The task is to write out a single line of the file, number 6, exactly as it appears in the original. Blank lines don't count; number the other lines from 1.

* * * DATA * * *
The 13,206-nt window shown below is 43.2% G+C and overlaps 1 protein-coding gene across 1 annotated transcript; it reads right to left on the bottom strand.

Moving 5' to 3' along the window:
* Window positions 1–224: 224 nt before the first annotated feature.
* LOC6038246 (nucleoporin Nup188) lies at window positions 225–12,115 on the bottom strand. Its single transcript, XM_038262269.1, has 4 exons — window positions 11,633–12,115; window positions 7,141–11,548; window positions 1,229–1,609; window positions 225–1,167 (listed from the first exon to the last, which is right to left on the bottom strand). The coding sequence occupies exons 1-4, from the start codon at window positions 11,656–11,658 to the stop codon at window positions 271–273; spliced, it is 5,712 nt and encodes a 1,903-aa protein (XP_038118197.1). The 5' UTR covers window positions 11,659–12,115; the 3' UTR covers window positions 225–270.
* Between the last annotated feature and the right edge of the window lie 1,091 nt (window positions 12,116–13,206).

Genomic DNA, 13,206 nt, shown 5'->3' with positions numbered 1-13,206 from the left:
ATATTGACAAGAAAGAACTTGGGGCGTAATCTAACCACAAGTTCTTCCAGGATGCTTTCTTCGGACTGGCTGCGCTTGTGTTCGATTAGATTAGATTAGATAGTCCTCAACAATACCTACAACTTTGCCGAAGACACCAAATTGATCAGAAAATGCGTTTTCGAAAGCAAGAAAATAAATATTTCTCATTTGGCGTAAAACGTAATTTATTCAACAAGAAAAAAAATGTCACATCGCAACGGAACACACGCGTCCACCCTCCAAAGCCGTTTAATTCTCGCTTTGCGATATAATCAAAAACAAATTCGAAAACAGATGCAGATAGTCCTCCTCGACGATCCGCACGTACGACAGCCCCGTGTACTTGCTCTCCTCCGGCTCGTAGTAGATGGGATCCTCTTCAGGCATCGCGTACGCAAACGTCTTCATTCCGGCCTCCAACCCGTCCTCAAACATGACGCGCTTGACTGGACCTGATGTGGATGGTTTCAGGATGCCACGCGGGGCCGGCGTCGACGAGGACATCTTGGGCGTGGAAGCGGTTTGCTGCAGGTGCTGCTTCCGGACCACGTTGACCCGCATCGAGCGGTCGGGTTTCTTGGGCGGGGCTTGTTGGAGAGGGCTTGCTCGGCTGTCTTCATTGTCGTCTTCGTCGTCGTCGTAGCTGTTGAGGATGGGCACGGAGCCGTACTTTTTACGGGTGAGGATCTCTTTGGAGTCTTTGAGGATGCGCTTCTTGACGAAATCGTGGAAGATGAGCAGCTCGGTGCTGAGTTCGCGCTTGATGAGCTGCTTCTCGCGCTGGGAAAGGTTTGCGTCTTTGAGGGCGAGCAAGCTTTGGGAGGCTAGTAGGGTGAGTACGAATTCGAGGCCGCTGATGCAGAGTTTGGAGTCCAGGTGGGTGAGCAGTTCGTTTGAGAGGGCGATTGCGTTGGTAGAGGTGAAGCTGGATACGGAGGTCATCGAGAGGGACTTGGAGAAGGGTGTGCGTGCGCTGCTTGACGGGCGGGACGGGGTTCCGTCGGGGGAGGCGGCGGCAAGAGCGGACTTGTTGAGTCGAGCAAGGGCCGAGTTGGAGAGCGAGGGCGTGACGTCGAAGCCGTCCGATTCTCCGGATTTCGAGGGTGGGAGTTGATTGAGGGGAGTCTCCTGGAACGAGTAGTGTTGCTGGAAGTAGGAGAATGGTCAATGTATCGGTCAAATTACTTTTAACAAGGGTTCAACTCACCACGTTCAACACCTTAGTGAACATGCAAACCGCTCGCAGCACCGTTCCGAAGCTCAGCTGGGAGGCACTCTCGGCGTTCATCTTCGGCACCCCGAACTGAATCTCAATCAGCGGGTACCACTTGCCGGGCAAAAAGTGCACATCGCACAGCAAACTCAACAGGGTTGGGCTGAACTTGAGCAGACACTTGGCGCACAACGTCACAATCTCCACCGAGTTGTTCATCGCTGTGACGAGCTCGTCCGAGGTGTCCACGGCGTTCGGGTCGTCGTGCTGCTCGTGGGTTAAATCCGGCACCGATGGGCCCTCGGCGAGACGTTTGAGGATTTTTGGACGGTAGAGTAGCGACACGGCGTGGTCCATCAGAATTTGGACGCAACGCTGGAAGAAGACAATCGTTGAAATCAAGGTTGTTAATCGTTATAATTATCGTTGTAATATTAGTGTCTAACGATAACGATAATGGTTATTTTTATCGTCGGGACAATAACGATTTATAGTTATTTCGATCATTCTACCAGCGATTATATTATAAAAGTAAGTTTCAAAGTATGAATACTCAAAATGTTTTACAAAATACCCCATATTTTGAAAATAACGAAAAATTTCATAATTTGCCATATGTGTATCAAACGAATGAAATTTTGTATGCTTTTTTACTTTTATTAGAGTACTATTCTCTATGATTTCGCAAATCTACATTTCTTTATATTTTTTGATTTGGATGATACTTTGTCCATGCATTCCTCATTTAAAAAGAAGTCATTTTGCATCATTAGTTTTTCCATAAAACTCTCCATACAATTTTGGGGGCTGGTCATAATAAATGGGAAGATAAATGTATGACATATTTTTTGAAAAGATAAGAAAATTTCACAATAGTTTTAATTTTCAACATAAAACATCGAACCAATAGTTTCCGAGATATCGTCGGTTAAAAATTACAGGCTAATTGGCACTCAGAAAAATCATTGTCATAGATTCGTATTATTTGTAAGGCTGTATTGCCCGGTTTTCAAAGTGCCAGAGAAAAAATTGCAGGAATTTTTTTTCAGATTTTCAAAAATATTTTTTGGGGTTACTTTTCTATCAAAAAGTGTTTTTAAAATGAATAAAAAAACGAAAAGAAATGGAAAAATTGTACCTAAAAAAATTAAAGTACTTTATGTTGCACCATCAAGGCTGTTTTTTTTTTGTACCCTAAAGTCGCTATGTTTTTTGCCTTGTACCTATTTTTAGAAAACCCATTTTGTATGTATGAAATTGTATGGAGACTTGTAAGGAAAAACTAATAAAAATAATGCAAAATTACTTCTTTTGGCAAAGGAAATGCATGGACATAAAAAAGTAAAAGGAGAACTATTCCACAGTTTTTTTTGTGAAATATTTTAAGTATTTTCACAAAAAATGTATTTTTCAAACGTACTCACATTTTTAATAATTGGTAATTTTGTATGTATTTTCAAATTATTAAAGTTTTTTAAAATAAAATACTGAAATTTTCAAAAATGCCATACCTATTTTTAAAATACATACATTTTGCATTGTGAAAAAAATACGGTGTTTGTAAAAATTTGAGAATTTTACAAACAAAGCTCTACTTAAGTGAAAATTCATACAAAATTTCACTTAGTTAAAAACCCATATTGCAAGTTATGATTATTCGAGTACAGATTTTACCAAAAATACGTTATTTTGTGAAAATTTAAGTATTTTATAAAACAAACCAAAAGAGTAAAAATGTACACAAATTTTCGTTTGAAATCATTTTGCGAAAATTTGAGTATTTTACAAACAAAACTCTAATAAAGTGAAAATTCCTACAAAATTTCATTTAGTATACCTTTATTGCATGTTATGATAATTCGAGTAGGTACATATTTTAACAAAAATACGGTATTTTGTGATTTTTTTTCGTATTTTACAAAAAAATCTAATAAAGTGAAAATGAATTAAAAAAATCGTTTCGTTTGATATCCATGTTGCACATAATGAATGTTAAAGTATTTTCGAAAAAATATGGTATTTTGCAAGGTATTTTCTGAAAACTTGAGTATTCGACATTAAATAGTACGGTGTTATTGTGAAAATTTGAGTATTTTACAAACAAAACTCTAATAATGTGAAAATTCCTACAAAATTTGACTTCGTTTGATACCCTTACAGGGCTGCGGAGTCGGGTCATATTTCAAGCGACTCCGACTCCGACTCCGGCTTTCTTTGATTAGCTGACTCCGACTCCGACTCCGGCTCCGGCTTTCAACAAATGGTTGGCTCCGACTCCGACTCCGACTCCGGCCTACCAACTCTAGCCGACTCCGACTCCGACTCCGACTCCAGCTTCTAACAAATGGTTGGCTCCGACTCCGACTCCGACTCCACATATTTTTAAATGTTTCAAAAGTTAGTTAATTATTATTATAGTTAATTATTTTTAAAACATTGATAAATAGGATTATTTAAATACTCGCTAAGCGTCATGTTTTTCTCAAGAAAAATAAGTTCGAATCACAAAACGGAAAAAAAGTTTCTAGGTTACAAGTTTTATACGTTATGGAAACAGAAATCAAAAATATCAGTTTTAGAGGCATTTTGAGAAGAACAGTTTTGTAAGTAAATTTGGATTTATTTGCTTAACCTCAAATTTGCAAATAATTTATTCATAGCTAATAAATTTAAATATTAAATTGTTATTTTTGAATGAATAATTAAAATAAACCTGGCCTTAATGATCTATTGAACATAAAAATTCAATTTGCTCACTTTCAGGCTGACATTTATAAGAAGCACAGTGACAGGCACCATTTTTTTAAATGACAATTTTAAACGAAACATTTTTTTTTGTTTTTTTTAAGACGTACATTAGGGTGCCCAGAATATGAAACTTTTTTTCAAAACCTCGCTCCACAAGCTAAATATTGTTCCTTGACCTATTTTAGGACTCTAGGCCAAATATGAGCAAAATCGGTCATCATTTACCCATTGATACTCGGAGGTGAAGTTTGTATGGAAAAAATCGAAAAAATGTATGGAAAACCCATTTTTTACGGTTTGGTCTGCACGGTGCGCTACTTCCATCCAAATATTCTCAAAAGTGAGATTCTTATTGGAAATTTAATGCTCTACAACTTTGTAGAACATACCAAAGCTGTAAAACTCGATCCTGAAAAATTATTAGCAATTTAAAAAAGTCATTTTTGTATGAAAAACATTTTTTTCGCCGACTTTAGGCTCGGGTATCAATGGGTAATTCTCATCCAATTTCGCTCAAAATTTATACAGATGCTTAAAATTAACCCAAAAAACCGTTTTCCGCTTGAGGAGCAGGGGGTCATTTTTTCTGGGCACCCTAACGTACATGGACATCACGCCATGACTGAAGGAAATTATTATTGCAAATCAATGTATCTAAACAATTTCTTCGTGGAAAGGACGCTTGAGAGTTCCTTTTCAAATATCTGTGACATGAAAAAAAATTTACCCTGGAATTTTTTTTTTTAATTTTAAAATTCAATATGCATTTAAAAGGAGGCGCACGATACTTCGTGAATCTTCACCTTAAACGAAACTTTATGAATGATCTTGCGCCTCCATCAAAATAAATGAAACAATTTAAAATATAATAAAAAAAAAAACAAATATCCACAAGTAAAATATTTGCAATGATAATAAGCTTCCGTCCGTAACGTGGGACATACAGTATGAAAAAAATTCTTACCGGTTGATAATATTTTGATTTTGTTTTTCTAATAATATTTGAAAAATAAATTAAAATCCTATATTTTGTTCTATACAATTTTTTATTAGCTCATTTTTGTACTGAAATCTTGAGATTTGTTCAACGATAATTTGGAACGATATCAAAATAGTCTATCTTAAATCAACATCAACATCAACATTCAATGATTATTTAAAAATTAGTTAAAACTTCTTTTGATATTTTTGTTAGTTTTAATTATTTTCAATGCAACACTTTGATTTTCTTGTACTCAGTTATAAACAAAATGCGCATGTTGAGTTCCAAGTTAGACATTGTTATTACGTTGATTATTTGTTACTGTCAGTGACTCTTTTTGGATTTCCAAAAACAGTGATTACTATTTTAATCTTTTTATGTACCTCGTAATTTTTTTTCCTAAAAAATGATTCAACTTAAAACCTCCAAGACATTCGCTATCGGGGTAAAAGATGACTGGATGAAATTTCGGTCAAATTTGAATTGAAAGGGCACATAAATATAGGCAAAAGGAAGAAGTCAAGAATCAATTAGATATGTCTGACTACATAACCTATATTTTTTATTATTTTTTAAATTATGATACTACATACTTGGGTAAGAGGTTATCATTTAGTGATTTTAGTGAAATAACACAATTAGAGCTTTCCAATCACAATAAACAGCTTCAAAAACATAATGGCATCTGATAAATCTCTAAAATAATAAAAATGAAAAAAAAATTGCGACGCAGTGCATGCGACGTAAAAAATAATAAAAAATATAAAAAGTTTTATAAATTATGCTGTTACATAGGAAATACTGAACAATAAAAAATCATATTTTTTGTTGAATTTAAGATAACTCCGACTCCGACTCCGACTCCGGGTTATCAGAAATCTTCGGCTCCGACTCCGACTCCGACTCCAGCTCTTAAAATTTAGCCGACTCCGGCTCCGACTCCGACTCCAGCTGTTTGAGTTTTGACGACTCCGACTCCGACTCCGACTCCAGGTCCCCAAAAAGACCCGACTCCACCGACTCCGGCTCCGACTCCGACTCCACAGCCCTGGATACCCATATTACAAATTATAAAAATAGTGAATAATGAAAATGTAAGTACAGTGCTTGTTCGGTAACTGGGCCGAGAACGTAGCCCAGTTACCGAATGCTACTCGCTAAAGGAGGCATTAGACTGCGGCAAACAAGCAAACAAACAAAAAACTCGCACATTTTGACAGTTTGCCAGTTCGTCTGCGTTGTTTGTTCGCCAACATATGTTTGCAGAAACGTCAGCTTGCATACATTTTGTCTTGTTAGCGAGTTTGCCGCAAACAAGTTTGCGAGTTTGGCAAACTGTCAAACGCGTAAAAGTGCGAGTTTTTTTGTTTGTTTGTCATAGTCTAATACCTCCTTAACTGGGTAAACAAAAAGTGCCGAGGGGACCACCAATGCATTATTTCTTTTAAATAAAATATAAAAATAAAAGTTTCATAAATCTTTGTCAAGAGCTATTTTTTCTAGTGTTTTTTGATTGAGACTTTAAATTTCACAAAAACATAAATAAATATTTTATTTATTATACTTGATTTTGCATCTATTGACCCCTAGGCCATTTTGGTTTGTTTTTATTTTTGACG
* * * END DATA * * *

Genomic DNA, 13,206 nt, shown 5'->3' with positions numbered 1-13,206 from the left: